When I talked about who is having the fun in learning, I intended it to stimulate that kind of observation: quite often there is one person having the fun, and that same one person might be the person doing the most learning. The person who is the designated learner for the day might not be doing as much learning, precisely because that person is not having as much fun.
However, as an illustration of an opposite truth that's also valid, I remember another experience. It was when I was teaching music at the computer camp, and I was so miserable. I couldn't get through to anybody, because they didn't have any musical experience, so we couldn't connect.
One of my friends, who was also a consultant on that project, came to visit me. He's quite an old friend and an advisor, and I told him how miserable I was. I was not enjoying the teaching, and the students were clearly not enjoying the learning. He observed right away that nobody was having fun.
He gave me a really nice piece of coaching: “What if you forgot about the students learning anything, and just tried to have some fun yourself? After all, it would be at least slightly better if one person in the room were to have some fun.”
When he said that, a whole picture flashed into my mind about what I wanted to do, what would be fun. I really didn't know whether the students would learn anything from it, or whether they would have any fun, but I knew that I would have a good time.
Sure enough, when I did what I had imagined, some learning, and some fun, started happening for those students. So there's the opposite truth: if the teacher is having some genuine and authentic fun—probably we could research that a little more and find out what kind of fun is most helpful—then there’s a better chance that the students will have fun. (At least somebody will have fun.)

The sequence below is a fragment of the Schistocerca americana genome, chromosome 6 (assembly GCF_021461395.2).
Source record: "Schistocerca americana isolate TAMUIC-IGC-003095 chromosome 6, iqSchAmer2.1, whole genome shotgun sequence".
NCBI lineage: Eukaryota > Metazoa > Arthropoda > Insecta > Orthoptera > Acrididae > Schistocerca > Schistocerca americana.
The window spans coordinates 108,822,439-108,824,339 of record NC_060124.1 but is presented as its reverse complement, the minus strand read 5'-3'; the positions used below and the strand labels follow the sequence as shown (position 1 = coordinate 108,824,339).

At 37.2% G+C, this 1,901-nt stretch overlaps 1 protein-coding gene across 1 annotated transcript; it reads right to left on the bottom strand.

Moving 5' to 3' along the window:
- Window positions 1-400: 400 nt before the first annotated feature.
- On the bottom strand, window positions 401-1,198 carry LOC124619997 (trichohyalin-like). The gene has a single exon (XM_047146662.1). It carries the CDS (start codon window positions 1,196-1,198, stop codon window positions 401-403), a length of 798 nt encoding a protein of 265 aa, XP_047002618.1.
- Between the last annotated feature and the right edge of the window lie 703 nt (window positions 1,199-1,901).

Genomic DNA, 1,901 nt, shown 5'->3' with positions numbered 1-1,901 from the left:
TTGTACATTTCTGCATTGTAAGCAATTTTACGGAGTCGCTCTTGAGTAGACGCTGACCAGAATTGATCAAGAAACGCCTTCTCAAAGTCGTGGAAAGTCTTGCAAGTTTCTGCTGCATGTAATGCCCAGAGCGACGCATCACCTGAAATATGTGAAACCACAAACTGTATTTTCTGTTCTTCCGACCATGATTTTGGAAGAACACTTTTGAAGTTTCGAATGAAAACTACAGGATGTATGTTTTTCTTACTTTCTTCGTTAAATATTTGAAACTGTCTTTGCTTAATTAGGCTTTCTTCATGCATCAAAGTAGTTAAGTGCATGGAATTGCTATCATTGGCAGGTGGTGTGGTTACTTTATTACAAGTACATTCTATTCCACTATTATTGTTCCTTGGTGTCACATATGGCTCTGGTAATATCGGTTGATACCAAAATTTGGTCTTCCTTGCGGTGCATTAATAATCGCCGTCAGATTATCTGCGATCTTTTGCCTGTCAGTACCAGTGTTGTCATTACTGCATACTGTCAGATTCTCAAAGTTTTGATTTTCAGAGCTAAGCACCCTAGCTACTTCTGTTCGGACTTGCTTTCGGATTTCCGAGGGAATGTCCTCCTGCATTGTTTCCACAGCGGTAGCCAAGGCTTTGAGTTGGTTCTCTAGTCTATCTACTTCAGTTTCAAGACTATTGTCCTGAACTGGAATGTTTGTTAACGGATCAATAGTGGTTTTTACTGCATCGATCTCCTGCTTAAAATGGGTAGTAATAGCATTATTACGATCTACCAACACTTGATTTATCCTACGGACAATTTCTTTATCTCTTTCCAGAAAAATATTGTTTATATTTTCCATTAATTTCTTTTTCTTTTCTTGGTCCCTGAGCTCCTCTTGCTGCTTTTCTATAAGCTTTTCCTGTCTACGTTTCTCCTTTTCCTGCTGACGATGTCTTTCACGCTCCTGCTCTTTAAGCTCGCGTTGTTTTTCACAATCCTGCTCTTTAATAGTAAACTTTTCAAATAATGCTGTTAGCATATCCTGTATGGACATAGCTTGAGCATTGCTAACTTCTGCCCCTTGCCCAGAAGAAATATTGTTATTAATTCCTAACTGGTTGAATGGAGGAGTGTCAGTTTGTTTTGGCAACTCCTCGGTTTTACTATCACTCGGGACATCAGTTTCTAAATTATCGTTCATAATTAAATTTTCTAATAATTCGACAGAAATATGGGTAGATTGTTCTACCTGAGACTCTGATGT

Now take your test papers. Remember to fill in the bubbles firmly so the computer can read them.
I just want to ask you a few things, since I know that you've all absorbed a lot here. One of the things that's helped me the most, in my own trying to be an independent learner instead of trying to copy the people that I admired so much, is to ask Stupid Questions.
I would like to ask you, first of all, this Stupid Question: What is it that you want for your students? You may answer that in any way you like. You may rephrase the question, if that makes it easier to answer. You may write as many answers as you'd like.
[Pauses between questions.]
As you're doing that, if you think of something that you really want for them, that underlies what you said you wanted for them, then put that down also.
You can always come back to each of these.
Next I'd like to ask: Why do you want that for them?
Now look at the answer that you just wrote, or those answers. Since I don't know what they are, I can't ask you quite the correct next question, but the next question is: Why do you think that? or Why do you believe that? or What makes you so sure?
Don't worry about spelling and penmanship.